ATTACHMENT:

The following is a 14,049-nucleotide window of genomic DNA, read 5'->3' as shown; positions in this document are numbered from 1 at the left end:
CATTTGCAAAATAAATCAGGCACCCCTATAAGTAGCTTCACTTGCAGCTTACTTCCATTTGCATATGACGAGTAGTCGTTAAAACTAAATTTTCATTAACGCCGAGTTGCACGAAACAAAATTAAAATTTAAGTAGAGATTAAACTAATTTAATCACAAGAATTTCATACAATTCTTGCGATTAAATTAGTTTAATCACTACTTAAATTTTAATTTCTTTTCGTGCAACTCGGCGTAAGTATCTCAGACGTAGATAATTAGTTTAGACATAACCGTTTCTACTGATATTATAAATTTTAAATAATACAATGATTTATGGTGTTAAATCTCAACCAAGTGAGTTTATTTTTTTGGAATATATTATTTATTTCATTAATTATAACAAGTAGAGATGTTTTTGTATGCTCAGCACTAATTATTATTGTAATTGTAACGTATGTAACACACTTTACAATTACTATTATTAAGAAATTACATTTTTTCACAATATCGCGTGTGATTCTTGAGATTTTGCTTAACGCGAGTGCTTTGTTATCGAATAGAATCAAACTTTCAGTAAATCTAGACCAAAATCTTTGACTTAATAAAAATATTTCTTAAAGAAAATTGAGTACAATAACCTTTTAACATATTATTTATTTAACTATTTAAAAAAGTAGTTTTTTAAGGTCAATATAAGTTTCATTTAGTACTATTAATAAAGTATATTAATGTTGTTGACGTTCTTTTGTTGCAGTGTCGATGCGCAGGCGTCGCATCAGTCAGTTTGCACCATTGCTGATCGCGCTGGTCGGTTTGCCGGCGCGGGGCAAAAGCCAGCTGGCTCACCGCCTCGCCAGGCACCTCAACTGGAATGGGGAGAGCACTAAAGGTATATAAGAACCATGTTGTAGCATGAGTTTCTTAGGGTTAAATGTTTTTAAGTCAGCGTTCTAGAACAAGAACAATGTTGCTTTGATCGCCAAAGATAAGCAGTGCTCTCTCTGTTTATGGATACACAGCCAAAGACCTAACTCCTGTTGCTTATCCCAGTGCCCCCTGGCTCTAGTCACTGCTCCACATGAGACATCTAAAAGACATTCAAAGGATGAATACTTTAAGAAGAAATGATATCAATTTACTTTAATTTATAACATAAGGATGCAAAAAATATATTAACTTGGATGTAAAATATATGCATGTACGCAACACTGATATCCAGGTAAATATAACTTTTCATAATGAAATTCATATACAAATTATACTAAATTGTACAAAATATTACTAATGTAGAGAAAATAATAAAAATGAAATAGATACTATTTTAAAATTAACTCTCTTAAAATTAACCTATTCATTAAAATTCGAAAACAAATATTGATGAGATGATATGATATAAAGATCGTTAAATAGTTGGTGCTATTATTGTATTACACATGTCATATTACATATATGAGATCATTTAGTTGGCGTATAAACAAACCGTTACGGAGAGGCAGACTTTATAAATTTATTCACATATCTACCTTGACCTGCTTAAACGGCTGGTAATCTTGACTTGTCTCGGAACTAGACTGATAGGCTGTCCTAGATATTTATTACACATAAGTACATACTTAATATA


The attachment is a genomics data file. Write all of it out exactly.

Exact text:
The following is a 14,049-nucleotide window of genomic DNA, read 5'->3' as shown; positions in this document are numbered from 1 at the left end:
CATTTGCAAAATAAATCAGGCACCCCTATAAGTAGCTTCACTTGCAGCTTACTTCCATTTGCATATGACGAGTAGTCGTTAAAACTAAATTTTCATTAACGCCGAGTTGCACGAAACAAAATTAAAATTTAAGTAGAGATTAAACTAATTTAATCACAAGAATTTCATACAATTCTTGCGATTAAATTAGTTTAATCACTACTTAAATTTTAATTTCTTTTCGTGCAACTCGGCGTAAGTATCTCAGACGTAGATAATTAGTTTAGACATAACCGTTTCTACTGATATTATAAATTTTAAATAATACAATGATTTATGGTGTTAAATCTCAACCAAGTGAGTTTATTTTTTTGGAATATATTATTTATTTCATTAATTATAACAAGTAGAGATGTTTTTGTATGCTCAGCACTAATTATTATTGTAATTGTAACGTATGTAACACACTTTACAATTACTATTATTAAGAAATTACATTTTTTCACAATATCGCGTGTGATTCTTGAGATTTTGCTTAACGCGAGTGCTTTGTTATCGAATAGAATCAAACTTTCAGTAAATCTAGACCAAAATCTTTGACTTAATAAAAATATTTCTTAAAGAAAATTGAGTACAATAACCTTTTAACATATTATTTATTTAACTATTTAAAAAAGTAGTTTTTTAAGGTCAATATAAGTTTCATTTAGTACTATTAATAAAGTATATTAATGTTGTTGACGTTCTTTTGTTGCAGTGTCGATGCGCAGGCGTCGCATCAGTCAGTTTGCACCATTGCTGATCGCGCTGGTCGGTTTGCCGGCGCGGGGCAAAAGCCAGCTGGCTCACCGCCTCGCCAGGCACCTCAACTGGAATGGGGAGAGCACTAAAGGTATATAAGAACCATGTTGTAGCATGAGTTTCTTAGGGTTAAATGTTTTTAAGTCAGCGTTCTAGAACAAGAACAATGTTGCTTTGATCGCCAAAGATAAGCAGTGCTCTCTCTGTTTATGGATACACAGCCAAAGACCTAACTCCTGTTGCTTATCCCAGTGCCCCCTGGCTCTAGTCACTGCTCCACATGAGACATCTAAAAGACATTCAAAGGATGAATACTTTAAGAAGAAATGATATCAATTTACTTTAATTTATAACATAAGGATGCAAAAAATATATTAACTTGGATGTAAAATATATGCATGTACGCAACACTGATATCCAGGTAAATATAACTTTTCATAATGAAATTCATATACAAATTATACTAAATTGTACAAAATATTACTAATGTAGAGAAAATAATAAAAATGAAATAGATACTATTTTAAAATTAACTCTCTTAAAATTAACCTATTCATTAAAATTCGAAAACAAATATTGATGAGATGATATGATATAAAGATCGTTAAATAGTTGGTGCTATTATTGTATTACACATGTCATATTACATATATGAGATCATTTAGTTGGCGTATAAACAAACCGTTACGGAGAGGCAGACTTTATAAATTTATTCACATATCTACCTTGACCTGCTTAAACGGCTGGTAATCTTGACTTGTCTCGGAACTAGACTGATAGGCTGTCCTAGATATTTATTACACATAAGTACATACTTAATATA